Zahlmann: Season defined by untapped ceiling for CSU women’s basketball

Luke Zahlmann

Colorado State women’s basketball never truly reached a lowered ceiling due to the loss of two stars to graduation as they scrapped their way into the conference tournament.

From the first game of the year, coach Ryun Williams played cat and mouse with the true potential of his team, swapping lineups and affording multiple players the chance to step foot on the floor in meaningful minutes. The shuffling left the Rams without a cement starting lineup, but one that could play to the given matchups.

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the team huddles during a timeout
Head coach Ryun Williams rallies the team during a timeout in the last quarter of the Border War at Moby Arena on Jan. 13. The Rams fell to the Cowgirls 53-49. (Ashley Potts | Collegian)

In women’s basketball, the Mountain West Conference was a virtual dog fight from the first whistle of the schedule, placing several teams over .500 in the standings. The Rams weathered the storm through their leader, senior Hannah Tvrdy, but the final product left them middling in the standings.

The lone remaining stalwart from last year’s team, Tvrdy made her presence felt this season with averages of 11.6 points and 6.4 boards per game as a guard, with the two figures both being team-highs. Tvrdy also shouldered the load during many of the Rams’ winning streaks, allowing those around her to mesh with her driving mentality.

The offensive game plan equated to an explosive, yet inconsistent force that hit lulls several times during the season. With several games totaling under 50 points, the Rams were often times held back by the unit that carried them so far in previous years. With Tvrdy being the only Ram to average double-digit points, most nights were feast or famine in the scoring department.

Starring in past years, sharpshooters Stine Austgulen and Sofie Tryggedsson broke even in a rollercoaster season.
In one of the truly masterful performances from outside this season, Austgulen finished the year having hit nearly half of her attempts from deep. The dominance came in the middle of a slow start and identical finish.

A reversal of course, Tryggedsson started her year hot, failing to continue her lofty standards as the year wore on. A reliable force gave way to a down year as she only mustered a .286 mark from outside, dropping her scoring average to under a half-dozen per game (5.8).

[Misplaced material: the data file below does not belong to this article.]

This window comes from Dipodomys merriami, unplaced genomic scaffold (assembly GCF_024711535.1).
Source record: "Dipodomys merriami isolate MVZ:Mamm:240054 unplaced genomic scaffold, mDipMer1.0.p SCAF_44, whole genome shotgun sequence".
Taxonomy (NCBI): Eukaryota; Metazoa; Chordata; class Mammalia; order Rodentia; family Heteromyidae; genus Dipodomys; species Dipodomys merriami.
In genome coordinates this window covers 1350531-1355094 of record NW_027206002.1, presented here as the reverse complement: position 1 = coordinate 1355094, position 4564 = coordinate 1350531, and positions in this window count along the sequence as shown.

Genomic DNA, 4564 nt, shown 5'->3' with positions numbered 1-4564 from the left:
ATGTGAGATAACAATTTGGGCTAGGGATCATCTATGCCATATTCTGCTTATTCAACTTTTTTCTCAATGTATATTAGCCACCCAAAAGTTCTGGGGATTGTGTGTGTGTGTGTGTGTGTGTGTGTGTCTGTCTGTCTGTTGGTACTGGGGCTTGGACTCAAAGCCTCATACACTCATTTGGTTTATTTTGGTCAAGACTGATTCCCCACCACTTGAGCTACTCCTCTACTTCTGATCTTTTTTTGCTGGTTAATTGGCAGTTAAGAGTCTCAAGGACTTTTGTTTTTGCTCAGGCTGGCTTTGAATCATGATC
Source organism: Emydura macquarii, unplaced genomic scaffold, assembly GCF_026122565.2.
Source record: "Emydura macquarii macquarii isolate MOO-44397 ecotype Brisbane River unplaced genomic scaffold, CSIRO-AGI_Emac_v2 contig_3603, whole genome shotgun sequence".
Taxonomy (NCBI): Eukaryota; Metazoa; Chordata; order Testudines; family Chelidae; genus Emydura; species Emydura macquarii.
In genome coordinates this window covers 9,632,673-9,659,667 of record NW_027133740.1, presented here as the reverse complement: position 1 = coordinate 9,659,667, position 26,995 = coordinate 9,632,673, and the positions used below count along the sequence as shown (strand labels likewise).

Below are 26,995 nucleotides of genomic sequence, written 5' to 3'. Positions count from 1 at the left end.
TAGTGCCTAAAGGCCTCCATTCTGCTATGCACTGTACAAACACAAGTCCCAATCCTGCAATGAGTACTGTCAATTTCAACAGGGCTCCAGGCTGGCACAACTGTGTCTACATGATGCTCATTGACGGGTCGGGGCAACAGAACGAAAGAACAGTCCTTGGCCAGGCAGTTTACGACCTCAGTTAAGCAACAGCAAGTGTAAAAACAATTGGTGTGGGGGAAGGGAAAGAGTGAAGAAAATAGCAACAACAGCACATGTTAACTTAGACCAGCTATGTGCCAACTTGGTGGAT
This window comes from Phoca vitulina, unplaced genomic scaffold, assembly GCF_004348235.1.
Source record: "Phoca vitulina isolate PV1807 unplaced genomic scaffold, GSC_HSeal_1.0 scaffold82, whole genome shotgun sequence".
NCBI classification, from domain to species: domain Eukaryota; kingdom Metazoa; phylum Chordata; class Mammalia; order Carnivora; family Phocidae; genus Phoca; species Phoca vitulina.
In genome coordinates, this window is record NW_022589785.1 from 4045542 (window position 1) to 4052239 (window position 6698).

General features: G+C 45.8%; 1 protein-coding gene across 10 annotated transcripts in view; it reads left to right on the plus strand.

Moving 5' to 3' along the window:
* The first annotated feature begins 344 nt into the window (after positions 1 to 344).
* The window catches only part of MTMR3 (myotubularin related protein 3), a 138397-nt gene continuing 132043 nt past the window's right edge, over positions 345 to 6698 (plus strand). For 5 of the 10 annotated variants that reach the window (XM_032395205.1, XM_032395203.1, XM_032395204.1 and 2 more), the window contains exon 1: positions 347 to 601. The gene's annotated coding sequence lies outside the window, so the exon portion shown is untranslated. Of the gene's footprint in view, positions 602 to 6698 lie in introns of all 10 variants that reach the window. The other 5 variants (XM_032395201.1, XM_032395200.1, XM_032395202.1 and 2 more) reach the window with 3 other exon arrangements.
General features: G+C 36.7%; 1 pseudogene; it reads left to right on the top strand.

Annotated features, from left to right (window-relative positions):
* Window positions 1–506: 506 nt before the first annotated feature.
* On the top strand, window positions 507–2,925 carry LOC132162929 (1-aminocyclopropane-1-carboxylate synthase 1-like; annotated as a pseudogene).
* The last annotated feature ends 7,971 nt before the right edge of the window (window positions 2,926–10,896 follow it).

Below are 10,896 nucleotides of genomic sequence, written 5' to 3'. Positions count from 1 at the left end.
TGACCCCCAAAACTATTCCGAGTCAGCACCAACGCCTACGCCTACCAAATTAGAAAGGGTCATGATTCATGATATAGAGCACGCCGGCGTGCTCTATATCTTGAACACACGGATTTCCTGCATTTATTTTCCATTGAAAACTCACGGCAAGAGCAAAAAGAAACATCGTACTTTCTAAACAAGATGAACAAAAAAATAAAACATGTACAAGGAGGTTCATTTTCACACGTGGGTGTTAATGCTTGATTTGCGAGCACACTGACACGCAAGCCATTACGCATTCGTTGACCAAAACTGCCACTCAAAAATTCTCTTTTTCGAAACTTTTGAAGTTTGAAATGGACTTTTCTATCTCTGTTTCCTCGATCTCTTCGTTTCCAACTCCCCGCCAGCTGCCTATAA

The inconsistency between the two left the Rams clawing their way back from deficits in many of their conference games on the year.

The other end of the floor was not only a different story, but a whole different world as the Rams stood as a dominating force on defense. Sitting pretty at No. 5 in the nation in opponent field-goal percentage, Williams made a point of defensive prowess from the first practice. The Rams also ranked second in the conference in opposing points per game.

A trend passed on to each recruit under his tutelage, Williams preaches defense from the start. The lessons rubbed off through graduating classes as the sixth season of his tenure may have been his best yet in game planning for opposing scorers.   

Without the lockdown defense the Rams possessed on most nights, their end-of-season results would have painted a much different picture, likely placing them under the .500 mark.

A catalyst for the juxtaposition in success of the two units was the lack of diversity of the Rams’ offense. On a team full of snipers from outside the arch and driving guards, the offensive cold streaks snowballed into full-fledged blizzards.

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Often out-sized down low, the Rams became dependent on the outside shot in several contests, with the majority sinking their chances of winning. Averaging in the 50s for much of the season, the Rams concluded the year with a per-game scoring average of 61.5, a far cry from the 80.5 per game put up by the University of New Mexico. Though the Lobos played the most games in the conference, the Rams still averaged nearly two dozen points less.

The Lobos serve as a true indicator of the prowess of the Rams defense as the latter finished behind CSU in the standings, despite their wide lead in scoring. This also reveals how much room the Rams had between the results and their ceiling.

Though a winning season can never be taken for granted, the loss of their stars appeared to have made its impact felt on the young squad. The lack of experience reared its head in the form of inconsistency.

If Williams can find the formula for mixing a dynamic offense with the pre-existing excellence in defense, the Rams’ tournament chances will grow.

Collegian sports reporter Luke Zahlmann can be reached at sports@collegian.com or on Twitter @lukezahlmann.